Besides being antibacterial, olive leaves also are antifungal. Grind 5 fresh olive leaves into a paste and then apply it directly with cotton balls onto the affected area. Leave it for 30 minutes if the athlete’s foot is in interdigital spaces, otherwise, cover the area with tape it is located on the sole. Afterward, rinse the area with lukewarm water and the pat dry thoroughly. Repeat the process once or twice a day for 2 weeks until the problem fully eliminated.
Anyone who has contracted athlete’s foot knows the misery of it as if nothing seems to help to alleviate the itchiness. You may be very surprised when you find that pure oregano oil is really helpful. Use a dropper to put the oregano oil onto the affected area. Use your fingers to spread it around thoroughly. Repeat 2-3 times a day and continue the process until the disease is completely healed.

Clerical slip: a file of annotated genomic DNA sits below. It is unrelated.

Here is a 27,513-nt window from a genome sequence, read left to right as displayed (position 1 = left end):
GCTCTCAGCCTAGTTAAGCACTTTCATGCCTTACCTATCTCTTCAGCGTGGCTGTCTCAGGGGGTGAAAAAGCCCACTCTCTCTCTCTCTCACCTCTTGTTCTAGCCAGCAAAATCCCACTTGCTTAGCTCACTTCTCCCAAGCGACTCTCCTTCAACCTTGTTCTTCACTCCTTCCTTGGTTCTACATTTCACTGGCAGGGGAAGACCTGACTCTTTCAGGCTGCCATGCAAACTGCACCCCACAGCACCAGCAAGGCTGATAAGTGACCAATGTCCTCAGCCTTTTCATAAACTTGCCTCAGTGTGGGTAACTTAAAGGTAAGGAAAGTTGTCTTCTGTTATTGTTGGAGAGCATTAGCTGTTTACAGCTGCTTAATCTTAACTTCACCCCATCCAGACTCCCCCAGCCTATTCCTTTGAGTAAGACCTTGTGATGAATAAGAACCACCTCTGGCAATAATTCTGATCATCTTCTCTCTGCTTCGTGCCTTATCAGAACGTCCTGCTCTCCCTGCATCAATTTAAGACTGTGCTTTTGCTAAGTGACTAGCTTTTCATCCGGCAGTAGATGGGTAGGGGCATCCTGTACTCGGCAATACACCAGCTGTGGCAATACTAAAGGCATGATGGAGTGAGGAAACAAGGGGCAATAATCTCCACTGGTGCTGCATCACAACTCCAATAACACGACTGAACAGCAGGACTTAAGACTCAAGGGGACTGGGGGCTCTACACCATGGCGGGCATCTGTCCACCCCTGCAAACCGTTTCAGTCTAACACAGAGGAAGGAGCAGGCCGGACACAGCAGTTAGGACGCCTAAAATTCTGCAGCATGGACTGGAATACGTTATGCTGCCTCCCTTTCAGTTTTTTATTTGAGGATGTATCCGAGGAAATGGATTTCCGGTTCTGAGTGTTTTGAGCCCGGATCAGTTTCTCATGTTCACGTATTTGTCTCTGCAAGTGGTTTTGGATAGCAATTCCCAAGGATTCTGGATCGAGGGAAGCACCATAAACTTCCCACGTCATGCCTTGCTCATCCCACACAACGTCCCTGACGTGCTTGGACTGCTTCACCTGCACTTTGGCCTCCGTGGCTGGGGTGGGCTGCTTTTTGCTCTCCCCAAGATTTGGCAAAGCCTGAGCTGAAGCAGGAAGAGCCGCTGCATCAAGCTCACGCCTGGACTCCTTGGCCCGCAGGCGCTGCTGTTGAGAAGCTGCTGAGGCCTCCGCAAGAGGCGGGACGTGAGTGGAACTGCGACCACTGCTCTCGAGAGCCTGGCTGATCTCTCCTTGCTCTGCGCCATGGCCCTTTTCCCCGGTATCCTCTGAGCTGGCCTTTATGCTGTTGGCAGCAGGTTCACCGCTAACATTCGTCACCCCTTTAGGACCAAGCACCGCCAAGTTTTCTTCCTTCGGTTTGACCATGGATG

My experience experimenting with various types of home remedies shows that baking soda is the best solution for athlete’s foot. Mix 1 teaspoon of baking soda with 2 teaspoons of olive oil thoroughly. I find that baking soda powder is quite miscible in vegetable oils. Rub the mixture between the toes and leave it on for several minutes. I would be best if you leave it on the affected area overnight. Repeat the process twice or thrice a day for several weeks.
Note: The use of highest quality lab grade sodium bicarbonate that can be purchased from any lab chemical supplier would very much help eliminate worrisome of using products containing aluminum.
Sprinkle fine baking soda granules into your shoes and socks every day to prevent recurrence of the fungal infection.
Soaking your feet in 2 liters of lukewarm water, into which 2 tablespoons of sea salt, 2 tablespoons of apple cider vinegar, and 5 drops of tea tree oil (alternatively, use 1 teaspoon cinnamon powder) are added may also be helpful. Soak your feet for 15 minutes, once a day. Continue the process for several weeks.